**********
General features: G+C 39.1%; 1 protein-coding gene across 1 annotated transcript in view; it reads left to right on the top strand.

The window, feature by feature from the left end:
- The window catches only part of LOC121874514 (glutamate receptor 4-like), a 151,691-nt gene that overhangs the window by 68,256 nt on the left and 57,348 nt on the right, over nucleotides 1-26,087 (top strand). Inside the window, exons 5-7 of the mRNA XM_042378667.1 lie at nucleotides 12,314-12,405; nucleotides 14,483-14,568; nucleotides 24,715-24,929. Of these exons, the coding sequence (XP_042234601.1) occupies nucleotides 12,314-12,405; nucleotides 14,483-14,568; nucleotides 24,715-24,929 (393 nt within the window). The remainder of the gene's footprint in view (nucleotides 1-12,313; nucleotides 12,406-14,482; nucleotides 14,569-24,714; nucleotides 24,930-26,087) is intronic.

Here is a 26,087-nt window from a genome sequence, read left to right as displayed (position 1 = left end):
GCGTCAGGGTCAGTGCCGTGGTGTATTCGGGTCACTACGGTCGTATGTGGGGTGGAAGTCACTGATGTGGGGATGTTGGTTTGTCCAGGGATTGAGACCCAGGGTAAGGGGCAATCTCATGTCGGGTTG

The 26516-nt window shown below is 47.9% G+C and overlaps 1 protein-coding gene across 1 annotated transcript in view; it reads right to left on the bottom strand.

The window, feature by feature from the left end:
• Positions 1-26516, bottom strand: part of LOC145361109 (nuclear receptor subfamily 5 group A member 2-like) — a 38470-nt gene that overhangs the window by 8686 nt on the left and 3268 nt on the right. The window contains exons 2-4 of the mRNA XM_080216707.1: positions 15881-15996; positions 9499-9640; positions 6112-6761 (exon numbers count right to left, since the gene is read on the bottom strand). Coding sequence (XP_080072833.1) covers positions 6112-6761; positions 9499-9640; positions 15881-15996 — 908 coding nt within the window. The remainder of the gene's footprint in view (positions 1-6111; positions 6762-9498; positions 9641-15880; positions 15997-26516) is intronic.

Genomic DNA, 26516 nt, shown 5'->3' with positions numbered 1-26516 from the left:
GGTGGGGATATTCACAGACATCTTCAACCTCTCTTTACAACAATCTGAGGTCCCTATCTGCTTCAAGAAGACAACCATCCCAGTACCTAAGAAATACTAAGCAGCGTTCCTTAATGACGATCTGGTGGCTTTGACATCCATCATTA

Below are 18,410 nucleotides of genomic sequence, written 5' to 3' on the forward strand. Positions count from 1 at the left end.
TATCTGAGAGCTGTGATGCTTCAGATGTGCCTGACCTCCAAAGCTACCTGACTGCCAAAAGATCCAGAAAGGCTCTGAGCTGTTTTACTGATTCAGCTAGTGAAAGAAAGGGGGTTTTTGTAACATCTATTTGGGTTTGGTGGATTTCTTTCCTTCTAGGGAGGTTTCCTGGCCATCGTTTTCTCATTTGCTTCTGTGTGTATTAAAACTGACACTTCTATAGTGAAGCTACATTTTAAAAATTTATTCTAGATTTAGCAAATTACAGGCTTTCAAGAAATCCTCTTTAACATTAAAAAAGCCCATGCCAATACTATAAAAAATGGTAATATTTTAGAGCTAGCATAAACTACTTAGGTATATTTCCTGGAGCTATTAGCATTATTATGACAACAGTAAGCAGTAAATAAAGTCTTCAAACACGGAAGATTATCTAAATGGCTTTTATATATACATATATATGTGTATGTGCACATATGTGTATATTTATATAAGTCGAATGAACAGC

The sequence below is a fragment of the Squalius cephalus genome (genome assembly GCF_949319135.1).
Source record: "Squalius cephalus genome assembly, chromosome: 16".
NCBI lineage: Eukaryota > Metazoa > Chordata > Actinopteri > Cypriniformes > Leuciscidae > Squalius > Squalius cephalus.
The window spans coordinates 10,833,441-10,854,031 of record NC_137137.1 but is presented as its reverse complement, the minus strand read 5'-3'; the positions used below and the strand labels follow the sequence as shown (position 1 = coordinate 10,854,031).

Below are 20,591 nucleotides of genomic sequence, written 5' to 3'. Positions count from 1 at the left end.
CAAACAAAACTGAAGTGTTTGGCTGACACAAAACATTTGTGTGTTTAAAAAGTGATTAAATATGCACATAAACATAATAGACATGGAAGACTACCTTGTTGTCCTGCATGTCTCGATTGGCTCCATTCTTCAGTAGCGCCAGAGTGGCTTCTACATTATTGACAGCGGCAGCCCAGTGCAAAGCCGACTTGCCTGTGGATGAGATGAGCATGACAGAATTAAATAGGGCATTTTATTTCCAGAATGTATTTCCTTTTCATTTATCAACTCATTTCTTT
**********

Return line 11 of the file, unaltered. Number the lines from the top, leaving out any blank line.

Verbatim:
Below are 18,410 nucleotides of genomic sequence, written 5' to 3' on the forward strand. Positions count from 1 at the left end.